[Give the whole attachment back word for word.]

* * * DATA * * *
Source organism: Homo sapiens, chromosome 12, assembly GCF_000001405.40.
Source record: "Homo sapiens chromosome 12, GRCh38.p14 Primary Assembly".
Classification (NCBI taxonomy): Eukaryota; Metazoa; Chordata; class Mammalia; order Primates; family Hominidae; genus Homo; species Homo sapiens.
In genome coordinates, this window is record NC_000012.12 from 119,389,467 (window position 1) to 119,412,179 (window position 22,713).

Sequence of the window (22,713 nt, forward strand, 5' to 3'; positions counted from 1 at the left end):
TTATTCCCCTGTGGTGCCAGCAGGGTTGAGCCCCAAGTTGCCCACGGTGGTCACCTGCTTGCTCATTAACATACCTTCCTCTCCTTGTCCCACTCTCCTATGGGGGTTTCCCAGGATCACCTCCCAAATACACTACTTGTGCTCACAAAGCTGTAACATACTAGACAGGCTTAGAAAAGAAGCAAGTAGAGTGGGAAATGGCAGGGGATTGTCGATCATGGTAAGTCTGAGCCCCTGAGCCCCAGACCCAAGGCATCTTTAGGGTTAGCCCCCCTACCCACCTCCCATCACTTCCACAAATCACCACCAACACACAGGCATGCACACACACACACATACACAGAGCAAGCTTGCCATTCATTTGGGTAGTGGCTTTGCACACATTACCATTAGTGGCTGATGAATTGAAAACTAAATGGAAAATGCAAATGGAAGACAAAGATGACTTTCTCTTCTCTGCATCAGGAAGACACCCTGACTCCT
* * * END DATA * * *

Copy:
Source organism: Homo sapiens, chromosome 12, assembly GCF_000001405.40.
Source record: "Homo sapiens chromosome 12, GRCh38.p14 Primary Assembly".
Classification (NCBI taxonomy): Eukaryota; Metazoa; Chordata; class Mammalia; order Primates; family Hominidae; genus Homo; species Homo sapiens.
In genome coordinates, this window is record NC_000012.12 from 119,389,467 (window position 1) to 119,412,179 (window position 22,713).

Sequence of the window (22,713 nt, forward strand, 5' to 3'; positions counted from 1 at the left end):
TTATTCCCCTGTGGTGCCAGCAGGGTTGAGCCCCAAGTTGCCCACGGTGGTCACCTGCTTGCTCATTAACATACCTTCCTCTCCTTGTCCCACTCTCCTATGGGGGTTTCCCAGGATCACCTCCCAAATACACTACTTGTGCTCACAAAGCTGTAACATACTAGACAGGCTTAGAAAAGAAGCAAGTAGAGTGGGAAATGGCAGGGGATTGTCGATCATGGTAAGTCTGAGCCCCTGAGCCCCAGACCCAAGGCATCTTTAGGGTTAGCCCCCCTACCCACCTCCCATCACTTCCACAAATCACCACCAACACACAGGCATGCACACACACACACATACACAGAGCAAGCTTGCCATTCATTTGGGTAGTGGCTTTGCACACATTACCATTAGTGGCTGATGAATTGAAAACTAAATGGAAAATGCAAATGGAAGACAAAGATGACTTTCTCTTCTCTGCATCAGGAAGACACCCTGACTCCT